According to an exemplary embodiment, the critical dimension (CD) of the N-region fins 30 is substantially the same as the CD of the P-region fins 50. According to an exemplary embodiment, the vertical profile of the N-region fins 30 is substantially the same as the vertical profile of the P-region fins 50. Without being bound by theory, if the CD of the N-region fins 30 and the CD of the P-region fins 50 are not matched, then circuit performance and SRAM/logic circuit yield will be degraded. As used herein, the term “substantially the same” means a difference of about 5%, about 4%, about 3%, about 2%, or about 1%.

In another exemplary embodiment, an alternate method of forming a semiconductor device is provided. FIG. 18 illustrates a cross section view of structure 100 after the conformal mask layer 32 has been deposited in the regions between the N-region fins 30, the conformal mask layer 32 has been pinched off by a pinch-off region 52 in the gaps between the N-region fins 30, and the conformal oxide spacer 24 has been removed as depicted in FIG. 6.

FIG. 19 illustrates a cross section view of structure 100 after blocking the N-region 18 with an organic planarization layer 54 and removing the conformal mask layer 32 from the P-region 20.

FIG. 20 illustrates a cross section view of structure 100 after removing the organic planarization layer 54 from the N-region 18 and depositing a silicon mandrel material 56 over the N-region 18 and the P-region 20.

FIG. 21 illustrates a cross section view of structure 100 after removing the silicon mandrel material 56, forming a P-mask pattern 58 on the P-region 20, and depositing a conformal oxide spacer 24 over the P-mask pattern 58.

FIG. 22 illustrates a cross section view of structure 100 after etching the conformal oxide spacer 24 and pulling the mandrel from the P-region 20.

FIG. 23 illustrates a cross section view of structure 100 after etching the dielectric layer 14, the channel region 12, and the substrate 10 of the P-region 20 to form the P-region fins 50.

FIG. 24 illustrates a cross section view of structure 100 after removing the conformal oxide layer 24 and the conformal mask layer 32 from the N-region 18, yielding structure 100 including N-region fins 30 and P-region fins 50.

In another exemplary embodiment, a semiconductor device prepared according to the described methods is provided. In an embodiment, the semiconductor device includes a first region that includes a first plurality of fins that include a substrate, a channel region, and a dielectric layer. The device also includes a second region that includes a second plurality of fins that include the substrate and the dielectric layer. A critical dimension of the first plurality of fins is substantially the same as a critical dimension of the second plurality of fins.

As used herein, the term “a critical dimension of the first plurality of fins” means that each fin in the first plurality of fins has the critical dimension. Similarly, the term “a critical dimension of the second plurality of fins” means that each fin in the second plurality of fins has the critical dimension.

According to an exemplary embodiment, the first plurality fins are p-type FinFETs and the second plurality of fins are n-type FinFETs.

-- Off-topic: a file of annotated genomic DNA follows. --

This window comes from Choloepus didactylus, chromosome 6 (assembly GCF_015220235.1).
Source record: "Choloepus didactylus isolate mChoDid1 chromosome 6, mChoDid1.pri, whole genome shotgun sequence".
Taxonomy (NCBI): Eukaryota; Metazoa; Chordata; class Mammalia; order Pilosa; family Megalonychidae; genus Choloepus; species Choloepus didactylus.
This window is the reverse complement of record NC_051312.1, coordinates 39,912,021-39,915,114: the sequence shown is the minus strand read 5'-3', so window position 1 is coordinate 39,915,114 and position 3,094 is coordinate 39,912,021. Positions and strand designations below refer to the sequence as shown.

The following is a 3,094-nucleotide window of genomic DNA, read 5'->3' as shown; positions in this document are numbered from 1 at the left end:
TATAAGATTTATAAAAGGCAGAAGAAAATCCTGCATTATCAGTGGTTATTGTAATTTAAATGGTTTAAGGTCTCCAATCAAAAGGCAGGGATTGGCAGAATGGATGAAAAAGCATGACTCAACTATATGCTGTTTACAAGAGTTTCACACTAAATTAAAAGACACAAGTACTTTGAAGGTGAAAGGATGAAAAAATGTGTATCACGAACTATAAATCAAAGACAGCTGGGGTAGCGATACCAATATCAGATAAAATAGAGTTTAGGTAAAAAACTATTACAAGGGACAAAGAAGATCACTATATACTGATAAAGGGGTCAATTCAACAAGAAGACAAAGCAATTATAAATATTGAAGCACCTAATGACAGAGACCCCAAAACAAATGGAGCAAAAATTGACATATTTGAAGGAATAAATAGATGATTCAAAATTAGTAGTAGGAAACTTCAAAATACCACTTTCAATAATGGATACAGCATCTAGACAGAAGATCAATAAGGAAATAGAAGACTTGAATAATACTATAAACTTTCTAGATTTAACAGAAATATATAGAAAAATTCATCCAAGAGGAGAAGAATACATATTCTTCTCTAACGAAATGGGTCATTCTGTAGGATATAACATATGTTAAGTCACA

FIG. 25 depicts a flow diagram illustrating a method according to one or more embodiments of the present invention. Starting from the top left of FIG. 25, a SiGe material is grown epitaxially, a SiN dielectric layer is deposited, and a Si mandrel material is deposited (2502). The Si mandrel is patterned with an N-mask patterning of the Si-side of the device (2504). The Si mandrel material is then removed by RIE and a conformal oxide spacer is deposited (2506). A mask blocking the SiGe material is then deposited. (2508). The Si-side oxide spacer is then etched and the mandrel is pulled in a manner that is selective to OPL (2510). Next, strip lithography and etching of the nitride dielectric layer is performed to form Si-Fins (2512).

The oxide is stripped from the nitride material, and a conformal mask layer is deposited (2514). The region between the Si-Fins is then filled with an oxide (2516). A thick oxide spacer is deposited, having a thickness that is greater than the thickness of the conformal oxide spacer (2518). The N-Side is then blocked using lithography, and the conformal mask layer and the thick oxide spacer are removed from the P-Side (2520). Strip lithography is then performed and a Si mandrel material is deposited (2522). The Si mandrel is modified by lithography with a P-mask patterning of the SiGe side of the device (2524). The Si mandrel is then removed by RIE and a conformal oxide spacer is deposited (2526. The SiGe side is then etched and the mandrel pulled to remove the thick oxide spacer (2528). The SiN, SiGe, and Si are then etched to form the SiGe-Fins, while the conformal mask layer protects the Si Fins (2530). Finally, the conformal oxide spacer and the conformal mask layer are removed (2532).

In another embodiment, the oxide is stripped from the nitride material, and a conformal mask layer is deposited to fill and pinch off in gaps between the Si Fins (2604). FIG. 26 depicts flow diagram illustrating another method according to one or more embodiments of the present invention. The Si Side is then blocked by OPL and the conformal mask layer is removed from the P Side (2606). Lithography then removes the OPL block and a Si mandrel material is deposited (2608). The Si mandrel is formed into a P-mask pattern on the SiGe side (2610). The Si mandrel is then removed by RIE and a conformal oxide spacer is deposited around the P-mask pattern (2612). The conformal oxide spacer is then etched and the mandrel pulled (2614). The SiN, SiGe, and Si are then etched to form the SiGe-Fins (2616). Finally, the conformal oxide and the conformal mask layer are removed (2618).